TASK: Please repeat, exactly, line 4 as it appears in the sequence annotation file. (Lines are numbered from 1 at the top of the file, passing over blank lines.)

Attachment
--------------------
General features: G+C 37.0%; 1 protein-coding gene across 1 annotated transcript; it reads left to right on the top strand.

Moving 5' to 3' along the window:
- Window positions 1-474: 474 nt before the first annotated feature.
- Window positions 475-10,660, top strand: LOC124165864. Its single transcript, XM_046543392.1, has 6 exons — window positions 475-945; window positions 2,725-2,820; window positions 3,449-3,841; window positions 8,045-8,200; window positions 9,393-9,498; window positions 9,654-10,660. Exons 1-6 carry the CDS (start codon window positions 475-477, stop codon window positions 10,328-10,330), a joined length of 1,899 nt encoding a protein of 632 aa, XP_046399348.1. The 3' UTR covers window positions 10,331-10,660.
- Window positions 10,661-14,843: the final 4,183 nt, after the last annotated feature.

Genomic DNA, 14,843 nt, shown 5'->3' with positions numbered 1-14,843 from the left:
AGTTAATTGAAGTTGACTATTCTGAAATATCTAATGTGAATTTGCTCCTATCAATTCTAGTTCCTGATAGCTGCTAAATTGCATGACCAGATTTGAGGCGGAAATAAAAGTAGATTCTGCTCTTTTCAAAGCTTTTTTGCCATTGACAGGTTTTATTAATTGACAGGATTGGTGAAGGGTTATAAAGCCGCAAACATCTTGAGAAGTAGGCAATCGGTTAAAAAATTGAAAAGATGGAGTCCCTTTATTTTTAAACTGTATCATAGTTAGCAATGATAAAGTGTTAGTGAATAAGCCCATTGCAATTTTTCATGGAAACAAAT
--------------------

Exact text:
- Window positions 475-10,660, top strand: LOC124165864. Its single transcript, XM_046543392.1, has 6 exons — window positions 475-945; window positions 2,725-2,820; window positions 3,449-3,841; window positions 8,045-8,200; window positions 9,393-9,498; window positions 9,654-10,660. Exons 1-6 carry the CDS (start codon window positions 475-477, stop codon window positions 10,328-10,330), a joined length of 1,899 nt encoding a protein of 632 aa, XP_046399348.1. The 3' UTR covers window positions 10,331-10,660.